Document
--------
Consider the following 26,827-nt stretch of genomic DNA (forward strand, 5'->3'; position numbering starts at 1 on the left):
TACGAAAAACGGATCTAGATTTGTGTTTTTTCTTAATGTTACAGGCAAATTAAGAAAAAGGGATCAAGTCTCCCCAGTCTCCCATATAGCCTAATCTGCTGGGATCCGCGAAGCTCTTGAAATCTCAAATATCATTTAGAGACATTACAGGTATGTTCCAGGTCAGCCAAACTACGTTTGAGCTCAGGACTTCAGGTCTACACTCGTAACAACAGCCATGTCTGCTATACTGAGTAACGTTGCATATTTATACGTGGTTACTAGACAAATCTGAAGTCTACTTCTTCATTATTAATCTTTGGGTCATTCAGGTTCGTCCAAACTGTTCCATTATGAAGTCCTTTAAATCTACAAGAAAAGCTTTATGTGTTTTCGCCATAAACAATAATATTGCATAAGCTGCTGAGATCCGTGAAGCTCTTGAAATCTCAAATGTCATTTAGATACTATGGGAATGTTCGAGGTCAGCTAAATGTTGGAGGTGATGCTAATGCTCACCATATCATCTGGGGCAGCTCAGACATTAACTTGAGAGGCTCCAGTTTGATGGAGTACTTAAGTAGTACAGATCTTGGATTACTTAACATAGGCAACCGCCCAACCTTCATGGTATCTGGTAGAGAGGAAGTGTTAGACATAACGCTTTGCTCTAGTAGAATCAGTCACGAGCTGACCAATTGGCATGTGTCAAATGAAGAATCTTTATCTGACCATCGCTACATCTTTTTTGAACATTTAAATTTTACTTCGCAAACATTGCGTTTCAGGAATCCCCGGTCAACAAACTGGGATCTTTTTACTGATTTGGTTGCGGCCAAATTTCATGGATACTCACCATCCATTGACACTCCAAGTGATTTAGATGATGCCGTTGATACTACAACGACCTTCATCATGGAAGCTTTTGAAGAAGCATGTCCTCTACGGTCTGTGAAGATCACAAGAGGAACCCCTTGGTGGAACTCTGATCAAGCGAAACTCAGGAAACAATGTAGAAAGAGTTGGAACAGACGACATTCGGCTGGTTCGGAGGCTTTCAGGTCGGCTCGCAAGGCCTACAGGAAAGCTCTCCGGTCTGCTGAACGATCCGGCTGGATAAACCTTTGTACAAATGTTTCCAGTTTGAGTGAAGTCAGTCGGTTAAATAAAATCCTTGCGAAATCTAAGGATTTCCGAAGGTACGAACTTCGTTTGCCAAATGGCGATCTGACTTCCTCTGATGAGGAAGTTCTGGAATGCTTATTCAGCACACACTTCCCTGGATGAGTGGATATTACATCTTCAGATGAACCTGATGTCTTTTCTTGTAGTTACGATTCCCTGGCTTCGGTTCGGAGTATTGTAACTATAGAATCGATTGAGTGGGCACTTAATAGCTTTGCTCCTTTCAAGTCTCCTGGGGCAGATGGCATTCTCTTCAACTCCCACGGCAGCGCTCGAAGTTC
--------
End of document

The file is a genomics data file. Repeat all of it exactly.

Consider the following 26,827-nt stretch of genomic DNA (forward strand, 5'->3'; position numbering starts at 1 on the left):
TACGAAAAACGGATCTAGATTTGTGTTTTTTCTTAATGTTACAGGCAAATTAAGAAAAAGGGATCAAGTCTCCCCAGTCTCCCATATAGCCTAATCTGCTGGGATCCGCGAAGCTCTTGAAATCTCAAATATCATTTAGAGACATTACAGGTATGTTCCAGGTCAGCCAAACTACGTTTGAGCTCAGGACTTCAGGTCTACACTCGTAACAACAGCCATGTCTGCTATACTGAGTAACGTTGCATATTTATACGTGGTTACTAGACAAATCTGAAGTCTACTTCTTCATTATTAATCTTTGGGTCATTCAGGTTCGTCCAAACTGTTCCATTATGAAGTCCTTTAAATCTACAAGAAAAGCTTTATGTGTTTTCGCCATAAACAATAATATTGCATAAGCTGCTGAGATCCGTGAAGCTCTTGAAATCTCAAATGTCATTTAGATACTATGGGAATGTTCGAGGTCAGCTAAATGTTGGAGGTGATGCTAATGCTCACCATATCATCTGGGGCAGCTCAGACATTAACTTGAGAGGCTCCAGTTTGATGGAGTACTTAAGTAGTACAGATCTTGGATTACTTAACATAGGCAACCGCCCAACCTTCATGGTATCTGGTAGAGAGGAAGTGTTAGACATAACGCTTTGCTCTAGTAGAATCAGTCACGAGCTGACCAATTGGCATGTGTCAAATGAAGAATCTTTATCTGACCATCGCTACATCTTTTTTGAACATTTAAATTTTACTTCGCAAACATTGCGTTTCAGGAATCCCCGGTCAACAAACTGGGATCTTTTTACTGATTTGGTTGCGGCCAAATTTCATGGATACTCACCATCCATTGACACTCCAAGTGATTTAGATGATGCCGTTGATACTACAACGACCTTCATCATGGAAGCTTTTGAAGAAGCATGTCCTCTACGGTCTGTGAAGATCACAAGAGGAACCCCTTGGTGGAACTCTGATCAAGCGAAACTCAGGAAACAATGTAGAAAGAGTTGGAACAGACGACATTCGGCTGGTTCGGAGGCTTTCAGGTCGGCTCGCAAGGCCTACAGGAAAGCTCTCCGGTCTGCTGAACGATCCGGCTGGATAAACCTTTGTACAAATGTTTCCAGTTTGAGTGAAGTCAGTCGGTTAAATAAAATCCTTGCGAAATCTAAGGATTTCCGAAGGTACGAACTTCGTTTGCCAAATGGCGATCTGACTTCCTCTGATGAGGAAGTTCTGGAATGCTTATTCAGCACACACTTCCCTGGATGAGTGGATATTACATCTTCAGATGAACCTGATGTCTTTTCTTGTAGTTACGATTCCCTGGCTTCGGTTCGGAGTATTGTAACTATAGAATCGATTGAGTGGGCACTTAATAGCTTTGCTCCTTTCAAGTCTCCTGGGGCAGATGGCATTCTCTTCAACTCCCACGGCAGCGCTCGAAGTTC